According to both Cottage and Sansum, privacy laws prevent vaccination status from being revealed — either to coworkers or to patients.

While an end is in sight, the question still looms: Why didn’t the mandate for healthcare workers come sooner? Beyond potential legal ramifications, there were logistical concerns due to a shortage of doctors and medical personnel in the area.

Forcing the vaccination as an individual organization could have led to employees switching their allegiance.

“You would have employees potentially hopping from one organization to the organization that didn’t mandate it, then you would be the facility that had all these unvaccinated people saying it was fabulous,” said Dr. Marjorie Newman, Sansum Clinic’s medical director.

Neither outlet offered special incentives for employees to get vaccinated, with Cottage Health, however, noting that it gave time off to those that had adverse effects to the shot.

Ransohoff admitted that Sansum Clinic did study others that chose to mandate the vaccine on their own, pointing to Houston Methodist Hospital and its decision to do so. The “blizzard of lawsuits,” as Ransohoff called it, were a deterrent in going it alone along the South Coast.

“I think, from our standpoint, we’re really delighted that the state of California has finally stepped in and given us the power to say, ‘You can go down this path, safely and with the backing of the state,’” Ransohoff said.

Both Ransohoff and Newman pointed to the collaborative nature of not only working with Cottage Health on common protocols, but also the Santa Barbara County Public Health Department as key in making sure that patients who were treated at varying facilities were under similar rules.

Both Sansum and Cottage Health provide hand sanitizer and label chairs to aid in physical distancing

That includes how staff members are guided if they are exposed to COVID at home.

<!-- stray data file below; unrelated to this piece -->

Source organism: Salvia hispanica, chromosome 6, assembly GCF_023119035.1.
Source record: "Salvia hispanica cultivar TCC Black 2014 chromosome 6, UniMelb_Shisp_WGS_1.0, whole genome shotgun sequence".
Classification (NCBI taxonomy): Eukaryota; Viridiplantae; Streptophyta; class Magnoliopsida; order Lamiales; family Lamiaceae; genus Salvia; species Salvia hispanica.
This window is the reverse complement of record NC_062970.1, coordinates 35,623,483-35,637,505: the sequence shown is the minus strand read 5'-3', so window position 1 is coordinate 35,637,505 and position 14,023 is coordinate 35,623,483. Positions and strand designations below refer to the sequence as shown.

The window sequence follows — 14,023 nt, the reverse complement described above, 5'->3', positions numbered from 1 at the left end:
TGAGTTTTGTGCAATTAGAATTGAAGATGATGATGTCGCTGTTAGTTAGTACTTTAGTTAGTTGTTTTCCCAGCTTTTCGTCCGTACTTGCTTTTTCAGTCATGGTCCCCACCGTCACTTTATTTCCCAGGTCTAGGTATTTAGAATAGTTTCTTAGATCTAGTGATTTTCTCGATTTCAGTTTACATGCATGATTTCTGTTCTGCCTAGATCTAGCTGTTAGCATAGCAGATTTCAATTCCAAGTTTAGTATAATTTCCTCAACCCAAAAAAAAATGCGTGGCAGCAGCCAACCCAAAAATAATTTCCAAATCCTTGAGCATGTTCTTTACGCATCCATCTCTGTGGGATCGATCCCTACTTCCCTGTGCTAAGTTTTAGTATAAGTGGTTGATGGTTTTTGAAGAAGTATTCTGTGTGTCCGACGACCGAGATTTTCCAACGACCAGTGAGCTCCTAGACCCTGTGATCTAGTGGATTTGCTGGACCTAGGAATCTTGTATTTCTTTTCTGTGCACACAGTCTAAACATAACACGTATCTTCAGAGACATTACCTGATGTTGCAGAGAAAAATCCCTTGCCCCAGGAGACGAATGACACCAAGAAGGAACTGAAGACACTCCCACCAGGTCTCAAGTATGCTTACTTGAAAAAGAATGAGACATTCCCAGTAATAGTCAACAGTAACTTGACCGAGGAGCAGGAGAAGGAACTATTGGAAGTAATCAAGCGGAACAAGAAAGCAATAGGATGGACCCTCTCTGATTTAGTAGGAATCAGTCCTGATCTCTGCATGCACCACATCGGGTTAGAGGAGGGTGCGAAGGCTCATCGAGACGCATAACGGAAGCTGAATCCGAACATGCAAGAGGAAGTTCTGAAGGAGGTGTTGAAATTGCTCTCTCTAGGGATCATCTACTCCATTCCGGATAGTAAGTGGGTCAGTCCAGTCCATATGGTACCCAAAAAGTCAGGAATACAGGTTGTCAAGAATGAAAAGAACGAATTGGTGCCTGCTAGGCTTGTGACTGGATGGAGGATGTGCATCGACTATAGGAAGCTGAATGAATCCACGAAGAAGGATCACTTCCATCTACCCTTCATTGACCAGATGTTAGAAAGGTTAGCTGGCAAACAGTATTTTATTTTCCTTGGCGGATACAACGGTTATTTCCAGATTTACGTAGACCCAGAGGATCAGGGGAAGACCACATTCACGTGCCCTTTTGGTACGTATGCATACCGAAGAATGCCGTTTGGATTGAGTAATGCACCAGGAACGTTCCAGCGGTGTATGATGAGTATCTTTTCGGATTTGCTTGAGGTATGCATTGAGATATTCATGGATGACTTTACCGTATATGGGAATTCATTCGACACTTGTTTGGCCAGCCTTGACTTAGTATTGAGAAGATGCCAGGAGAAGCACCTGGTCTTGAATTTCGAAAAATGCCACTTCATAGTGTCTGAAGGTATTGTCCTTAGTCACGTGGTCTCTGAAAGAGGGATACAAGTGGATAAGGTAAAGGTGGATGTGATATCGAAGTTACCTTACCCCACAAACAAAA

According to Cottage Health, “a staff member diagnosed with COVID is isolated, does not work in the hospital for at least 10 days, and requires clinical clearance to return to work. In recent months, unvaccinated staff have been required to quarantine for at least 10 days after a household exposure. Vaccinated staff with no symptoms and a COVID negative test have been permitted to work if maintaining isolation from the COVID positive household member. The policy is being reviewed and adapted to new learning about how the Delta variant behaves, and to follow changes in state guidelines.”

Sansum described similar policies with its staff, ones that are reviewed with other medical policy leaders on a consistent basis.

“We’re on a call at least twice a week, with all constituents in the community, which really is lovely because you really can find out what are the best practices,” Newman said. “Leveraging all the brainpower and working together. It’s unique.”

Ransohoff said that the mask-wearing and health protocols will be in place for the foreseeable future at Sansum, pointing to the protection that a simple mask can provide, even in a world where patients can be exposed to the virus while being treated.

“It’s an impossible standard. Even if you tested vaccinated people every single day, you (still) couldn’t guarantee that you’re not going to have (the virus),” Ransohoff said. “Somebody could be converted in a couple hours since you tested them.”

Cottage Health pointed to the Delta variant being less exclusive to adults, therefore creating more angst about exposure to children, particularly on the eve of schools opening throughout Santa Barbara County.

“Vaccination is our best tool to help end the COVID-19 pandemic. This is especially important to protecting the health of patients, including children too young to receive the vaccine yet,” Cottage said.

“With a new health order requiring full vaccination or a negative test result from hospital visitors, we encourage community members who have been waiting to get vaccinated now.